At the risk of touching another one of Newburyport’s third rails, I offer these thoughts.

Why Do We Need One and Where?

To me, it’s a basic city service just as we provide schools, libraries, roads and sidewalks. The services offered for seniors help to connect them to their peers, help them stay independent and active, and let them know that their community values their contributions.

Out of a total population of 17,000, Newburyport’s population over the age of 60 is over 3,000 and expected to rise to over 5,000 people as the baby boomers age in the next 20 years.

Salisbury recently renovated its senior center, Amesbury is building one as part of a transportation center (good idea!), and Newbury is looking to incorporate a new senior center into the Little River Transit Village.

Newburyport has been talking about this for years with sites ranging from the Armory on Low Street, the waterfront, and Cushing Park which has emerged as the preferred site under Mayors Clancy and Moak.

I think Cushing Park, while not perfect, is a viable site:

1) it is centrally located, some seniors will be able to walk there. While it is not close to senior housing located downtown, it is closer to senior housing located at Horton Terrace.

2) the City owns the land, lowering overall cost. Site control is key to any development project.

3) it can fit into the neighborhood and I would say this if I lived right there on Kent Street. It will look better than what is there now—a dilapidated parking lot. Snow emergency parking needs can be met by allowing parking on a designated side of a street.

How Do We Pay For It?

The cost of construction will be $5 million. On going operating costs will be similar to what is spent now, since many of these services are already delivered in multiple sites. I think we could also generate revenue by renting out conference space in a way that doesn't impact senior activities or the neighborhood.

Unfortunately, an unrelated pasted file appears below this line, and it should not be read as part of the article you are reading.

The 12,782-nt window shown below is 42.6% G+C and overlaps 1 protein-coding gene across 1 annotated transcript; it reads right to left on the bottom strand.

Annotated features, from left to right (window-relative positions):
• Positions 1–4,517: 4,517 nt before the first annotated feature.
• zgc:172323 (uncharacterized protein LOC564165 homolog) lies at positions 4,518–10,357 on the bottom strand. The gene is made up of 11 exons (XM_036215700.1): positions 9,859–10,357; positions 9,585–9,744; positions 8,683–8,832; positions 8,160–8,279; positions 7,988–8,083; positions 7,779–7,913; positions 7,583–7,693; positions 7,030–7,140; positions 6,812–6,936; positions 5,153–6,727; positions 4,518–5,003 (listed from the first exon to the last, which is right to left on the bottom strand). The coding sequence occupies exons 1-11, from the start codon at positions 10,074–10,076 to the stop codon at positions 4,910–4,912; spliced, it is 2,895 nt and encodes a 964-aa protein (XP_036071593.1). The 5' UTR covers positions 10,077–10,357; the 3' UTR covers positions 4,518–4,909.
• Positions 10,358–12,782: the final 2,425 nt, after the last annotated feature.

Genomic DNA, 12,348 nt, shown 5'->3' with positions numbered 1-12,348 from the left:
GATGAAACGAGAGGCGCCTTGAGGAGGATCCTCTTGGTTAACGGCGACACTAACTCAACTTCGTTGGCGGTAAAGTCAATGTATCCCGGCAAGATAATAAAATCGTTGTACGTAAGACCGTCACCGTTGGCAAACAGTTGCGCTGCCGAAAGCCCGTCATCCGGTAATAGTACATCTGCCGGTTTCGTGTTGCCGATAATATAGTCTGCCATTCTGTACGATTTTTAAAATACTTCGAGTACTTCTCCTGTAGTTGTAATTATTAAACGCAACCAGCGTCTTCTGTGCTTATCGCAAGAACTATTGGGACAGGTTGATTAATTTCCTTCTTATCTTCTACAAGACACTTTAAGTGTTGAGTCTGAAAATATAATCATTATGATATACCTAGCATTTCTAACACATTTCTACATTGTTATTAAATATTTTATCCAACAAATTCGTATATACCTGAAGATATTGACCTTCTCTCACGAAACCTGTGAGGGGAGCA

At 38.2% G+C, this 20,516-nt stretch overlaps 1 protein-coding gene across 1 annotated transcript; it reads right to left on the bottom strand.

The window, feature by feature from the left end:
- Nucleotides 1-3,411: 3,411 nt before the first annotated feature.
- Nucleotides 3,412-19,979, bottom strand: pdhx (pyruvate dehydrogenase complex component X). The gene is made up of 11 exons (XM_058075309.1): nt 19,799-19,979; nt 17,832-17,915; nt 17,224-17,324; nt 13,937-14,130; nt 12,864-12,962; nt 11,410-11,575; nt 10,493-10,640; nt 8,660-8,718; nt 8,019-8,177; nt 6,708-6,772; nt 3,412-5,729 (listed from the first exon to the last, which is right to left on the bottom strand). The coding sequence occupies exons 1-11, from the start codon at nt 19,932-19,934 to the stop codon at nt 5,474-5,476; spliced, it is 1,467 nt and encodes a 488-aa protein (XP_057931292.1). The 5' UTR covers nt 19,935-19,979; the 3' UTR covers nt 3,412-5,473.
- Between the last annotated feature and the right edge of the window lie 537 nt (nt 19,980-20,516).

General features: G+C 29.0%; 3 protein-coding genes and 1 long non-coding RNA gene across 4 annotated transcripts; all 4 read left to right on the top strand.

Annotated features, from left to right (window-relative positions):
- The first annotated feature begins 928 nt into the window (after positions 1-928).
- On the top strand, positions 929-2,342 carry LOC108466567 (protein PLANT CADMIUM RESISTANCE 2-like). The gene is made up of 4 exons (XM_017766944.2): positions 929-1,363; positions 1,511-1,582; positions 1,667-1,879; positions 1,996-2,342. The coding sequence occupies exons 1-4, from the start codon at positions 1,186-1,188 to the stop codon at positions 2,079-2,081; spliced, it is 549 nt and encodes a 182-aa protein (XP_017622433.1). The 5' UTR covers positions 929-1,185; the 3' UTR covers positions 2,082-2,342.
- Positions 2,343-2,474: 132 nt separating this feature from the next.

Obviously, the City doesn't have $5 million tucked under the mattress. Cost of construction will need to be covered by a mix of fundraising, City and State funds (House Speaker Sal Dimasi pledged $600,000 in October 2004 according to the Octobe 8, 2004 Daily News), and we should also work with our U.S Senators and Congressman Tierney for assistance.

The excerpt below spells it out. According to the Daily News article “Moak begins process for senior center in Cushing Park” (March 8, 2007):

The mayor said once Cushing Park is set as the place for the senior center , the design process can continue, which will allow estimates and concept designs to be finished.

And with those documents in hand, Moak said, he can start a fundraising campaign to help pay for the center, which will decrease the direct cost to the city's taxpayers.

"It may be down the road a while before we ever get to this. But I have to find a location, because we can't do a design of the building until we have a location," Moak said. "And we can't begin to look for money through state or federal grants or local fundraising until we get a design."